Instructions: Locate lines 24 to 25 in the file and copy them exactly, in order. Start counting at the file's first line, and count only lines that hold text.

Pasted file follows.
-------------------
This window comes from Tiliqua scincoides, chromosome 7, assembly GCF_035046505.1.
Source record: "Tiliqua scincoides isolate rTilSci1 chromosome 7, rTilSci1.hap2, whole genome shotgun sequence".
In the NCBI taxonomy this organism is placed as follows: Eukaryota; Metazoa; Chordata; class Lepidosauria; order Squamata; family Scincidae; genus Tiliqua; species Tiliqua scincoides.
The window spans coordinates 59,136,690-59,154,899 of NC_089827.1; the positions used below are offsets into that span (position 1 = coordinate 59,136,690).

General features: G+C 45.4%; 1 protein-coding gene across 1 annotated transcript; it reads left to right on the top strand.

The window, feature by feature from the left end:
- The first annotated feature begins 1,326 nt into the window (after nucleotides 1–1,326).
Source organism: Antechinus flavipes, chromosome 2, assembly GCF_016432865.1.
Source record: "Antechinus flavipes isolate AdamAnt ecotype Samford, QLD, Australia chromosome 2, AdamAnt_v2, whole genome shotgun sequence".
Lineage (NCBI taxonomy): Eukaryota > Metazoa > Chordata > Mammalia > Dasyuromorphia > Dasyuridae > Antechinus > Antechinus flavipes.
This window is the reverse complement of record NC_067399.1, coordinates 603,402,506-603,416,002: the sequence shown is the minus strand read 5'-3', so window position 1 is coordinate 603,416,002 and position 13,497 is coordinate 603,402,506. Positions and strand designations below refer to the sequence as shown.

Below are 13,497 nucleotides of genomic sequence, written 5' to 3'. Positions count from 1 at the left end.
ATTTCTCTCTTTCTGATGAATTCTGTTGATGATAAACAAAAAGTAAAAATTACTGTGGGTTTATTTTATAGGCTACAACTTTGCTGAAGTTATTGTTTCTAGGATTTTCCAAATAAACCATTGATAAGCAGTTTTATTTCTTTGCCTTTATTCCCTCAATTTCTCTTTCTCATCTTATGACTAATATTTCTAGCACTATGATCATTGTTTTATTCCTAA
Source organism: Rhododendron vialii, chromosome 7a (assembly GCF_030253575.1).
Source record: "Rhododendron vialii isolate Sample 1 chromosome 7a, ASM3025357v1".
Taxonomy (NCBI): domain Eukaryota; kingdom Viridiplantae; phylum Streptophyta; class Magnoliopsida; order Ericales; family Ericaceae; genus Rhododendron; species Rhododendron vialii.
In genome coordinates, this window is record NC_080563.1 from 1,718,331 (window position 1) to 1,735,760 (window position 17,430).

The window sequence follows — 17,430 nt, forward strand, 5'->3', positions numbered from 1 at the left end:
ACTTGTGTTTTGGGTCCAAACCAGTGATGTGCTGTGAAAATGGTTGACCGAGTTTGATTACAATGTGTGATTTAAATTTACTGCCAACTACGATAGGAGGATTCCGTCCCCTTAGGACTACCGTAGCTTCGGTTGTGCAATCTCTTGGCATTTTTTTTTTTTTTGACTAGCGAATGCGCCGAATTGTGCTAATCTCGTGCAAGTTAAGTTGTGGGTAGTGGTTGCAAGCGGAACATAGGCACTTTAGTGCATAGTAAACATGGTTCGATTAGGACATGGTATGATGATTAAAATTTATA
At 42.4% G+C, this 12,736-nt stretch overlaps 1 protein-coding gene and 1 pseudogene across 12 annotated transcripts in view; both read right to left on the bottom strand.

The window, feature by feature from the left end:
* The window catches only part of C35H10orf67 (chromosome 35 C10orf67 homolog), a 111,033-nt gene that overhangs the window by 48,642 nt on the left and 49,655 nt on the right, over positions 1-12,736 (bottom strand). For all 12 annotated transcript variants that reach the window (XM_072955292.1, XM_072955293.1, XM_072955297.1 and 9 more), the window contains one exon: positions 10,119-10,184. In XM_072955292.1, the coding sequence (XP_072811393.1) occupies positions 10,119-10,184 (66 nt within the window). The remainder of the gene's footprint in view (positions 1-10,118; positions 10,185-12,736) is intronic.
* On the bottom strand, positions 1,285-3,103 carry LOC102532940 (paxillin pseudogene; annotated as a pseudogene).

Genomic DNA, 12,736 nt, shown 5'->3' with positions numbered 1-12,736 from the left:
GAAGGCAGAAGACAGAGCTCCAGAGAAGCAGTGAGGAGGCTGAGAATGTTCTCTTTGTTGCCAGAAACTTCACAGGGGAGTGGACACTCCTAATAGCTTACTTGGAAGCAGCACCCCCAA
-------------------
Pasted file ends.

Genomic DNA, 12,736 nt, shown 5'->3' with positions numbered 1-12,736 from the left:
GAAGGCAGAAGACAGAGCTCCAGAGAAGCAGTGAGGAGGCTGAGAATGTTCTCTTTGTTGCCAGAAACTTCACAGGGGAGTGGACACTCCTAATAGCTTACTTGGAAGCAGCACCCCCAA